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P9 Early identification of risk for fetal alcohol spectrum disorders: A systematic review of biomarkers of prenatal alcohol exposure
  1. C McQuire1,
  2. S Paranjothy1,
  3. L Hurt1,
  4. M Mann2,
  5. D Farewell1,
  6. A Kemp1
  1. 1Division of Population Medicine, Cardiff University, Cardiff, UK
  2. 2Specialist Unit for Review Evidence, Cardiff University, Cardiff, UK

Abstract

Aim Diagnosis of fetal alcohol spectrum disorders (FASD) is often complicated by missing or unreliable information about alcohol exposure in-utero. Objective measurement of prenatal alcohol exposure is essential for identifying children at risk of FASD to support diagnosis and early intervention. Biomarkers have been advocated for use in population based screening programmes and feature as a recommended method within the Canadian National Screening Toolkit for FASD. However, their validity has not been comprehensively evaluated. This study aimed to systematically review the validity of objective measures of prenatal alcohol exposure.

Methods We searched 13 electronic databases and supplementary sources to identify relevant studies published between January 1990 and October 2015. Eligible studies provided data about the validity of biomarkers within maternal and neonatal biological matrices for the detection of prenatal alcohol exposure. We excluded animal studies and non-English language publications. Methodological quality was assessed using the Quality Assessment of Diagnostic Accuracy Studies tool (QUADAS-2) and evidence was synthesised using narrative analysis.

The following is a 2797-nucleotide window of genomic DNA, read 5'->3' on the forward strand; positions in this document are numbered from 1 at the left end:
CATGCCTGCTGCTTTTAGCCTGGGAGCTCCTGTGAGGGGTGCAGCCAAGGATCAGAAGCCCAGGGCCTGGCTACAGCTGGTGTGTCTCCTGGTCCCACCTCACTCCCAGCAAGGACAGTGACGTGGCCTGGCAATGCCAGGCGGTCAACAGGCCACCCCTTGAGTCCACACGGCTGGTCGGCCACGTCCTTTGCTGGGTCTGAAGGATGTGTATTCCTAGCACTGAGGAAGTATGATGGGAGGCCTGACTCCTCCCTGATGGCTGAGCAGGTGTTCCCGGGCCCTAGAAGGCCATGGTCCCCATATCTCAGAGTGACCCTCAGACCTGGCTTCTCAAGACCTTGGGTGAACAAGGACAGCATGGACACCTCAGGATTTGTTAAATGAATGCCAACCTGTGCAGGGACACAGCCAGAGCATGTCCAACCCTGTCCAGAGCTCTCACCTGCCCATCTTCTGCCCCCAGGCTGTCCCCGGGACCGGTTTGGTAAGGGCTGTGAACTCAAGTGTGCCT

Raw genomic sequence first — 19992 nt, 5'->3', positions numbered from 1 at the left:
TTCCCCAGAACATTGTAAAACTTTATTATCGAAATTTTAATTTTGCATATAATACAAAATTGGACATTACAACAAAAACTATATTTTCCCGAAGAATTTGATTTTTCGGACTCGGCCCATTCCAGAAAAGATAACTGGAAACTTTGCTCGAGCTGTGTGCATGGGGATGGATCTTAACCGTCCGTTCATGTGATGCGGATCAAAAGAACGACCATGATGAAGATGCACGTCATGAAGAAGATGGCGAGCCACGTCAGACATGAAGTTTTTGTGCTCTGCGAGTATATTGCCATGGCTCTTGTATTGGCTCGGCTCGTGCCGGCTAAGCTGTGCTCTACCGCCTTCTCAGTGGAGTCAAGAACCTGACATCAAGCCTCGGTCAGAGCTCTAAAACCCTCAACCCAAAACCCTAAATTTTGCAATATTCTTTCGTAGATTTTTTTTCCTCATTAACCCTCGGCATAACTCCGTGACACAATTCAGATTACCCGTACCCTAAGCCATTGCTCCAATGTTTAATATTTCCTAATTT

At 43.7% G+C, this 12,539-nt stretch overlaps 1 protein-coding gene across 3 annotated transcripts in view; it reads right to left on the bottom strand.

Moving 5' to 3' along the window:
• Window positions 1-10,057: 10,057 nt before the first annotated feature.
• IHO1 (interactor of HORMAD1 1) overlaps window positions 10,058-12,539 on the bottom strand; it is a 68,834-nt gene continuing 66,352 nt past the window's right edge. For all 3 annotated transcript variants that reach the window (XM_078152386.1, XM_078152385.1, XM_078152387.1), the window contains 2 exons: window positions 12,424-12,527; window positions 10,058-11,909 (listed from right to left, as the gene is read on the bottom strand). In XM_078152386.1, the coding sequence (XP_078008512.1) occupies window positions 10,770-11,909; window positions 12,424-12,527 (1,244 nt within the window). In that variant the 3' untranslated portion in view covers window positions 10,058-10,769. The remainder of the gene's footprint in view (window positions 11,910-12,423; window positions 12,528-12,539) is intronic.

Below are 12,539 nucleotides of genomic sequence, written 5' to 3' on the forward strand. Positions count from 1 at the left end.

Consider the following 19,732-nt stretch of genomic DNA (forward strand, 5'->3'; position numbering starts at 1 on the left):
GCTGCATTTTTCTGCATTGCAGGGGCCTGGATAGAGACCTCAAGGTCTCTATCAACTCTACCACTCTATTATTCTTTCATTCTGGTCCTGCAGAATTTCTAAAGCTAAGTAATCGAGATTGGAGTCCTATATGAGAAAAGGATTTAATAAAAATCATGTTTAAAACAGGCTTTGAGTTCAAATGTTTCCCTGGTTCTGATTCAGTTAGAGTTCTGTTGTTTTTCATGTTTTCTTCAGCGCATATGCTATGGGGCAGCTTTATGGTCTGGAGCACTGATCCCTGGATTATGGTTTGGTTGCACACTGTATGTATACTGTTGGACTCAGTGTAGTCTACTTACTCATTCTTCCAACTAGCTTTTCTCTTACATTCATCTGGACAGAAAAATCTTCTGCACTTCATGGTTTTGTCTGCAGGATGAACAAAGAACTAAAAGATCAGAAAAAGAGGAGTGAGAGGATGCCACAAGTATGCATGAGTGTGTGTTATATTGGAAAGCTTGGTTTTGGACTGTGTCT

Results Twelve studies met inclusion criteria. Most (8) studies investigated objective measures of heavy prenatal alcohol exposure and included pregnant women and neonates from high risk settings, such as substance misuse clinics. Test performance varied widely for biomarkers in meconium (7 studies, sensitivity 4% to 100%, specificity 13% to 98%), maternal blood (4 studies, sensitivity 0% to 100%, specificity 79% to 100%), maternal hair (2 studies, sensitivity 19% to 85%, specificity 79% to 86%) maternal urine (2 studies, sensitivity 15%, specificity 97% to 100%) and biomarker test batteries (2 studies sensitivity 22% to 50%, specificity 56% to 97%). Placental biomarkers demonstrated 82% sensitivity and 83% to 94% specificity in one study. Selected outcomes are presented in Figure 1.

Methodological quality assessment suggested a high risk of bias within included studies due to the use of self-report reference standards and selective outcome reporting (Figure 2).

Abstract P9 Figure 1

Diagnostic accuracy of objective measures of prenatal alcohol exposure in meconium and placenta tissue

Abstract P9 Figure 2

Methodological quality assessment of included studies

Conclusions Current evidence is insufficient to support the use of objective measures for prenatal alcohol exposure screening in practice. Biomarkers in meconium and placental tissue may be the most promising candidates for future research and require validation in population based studies.

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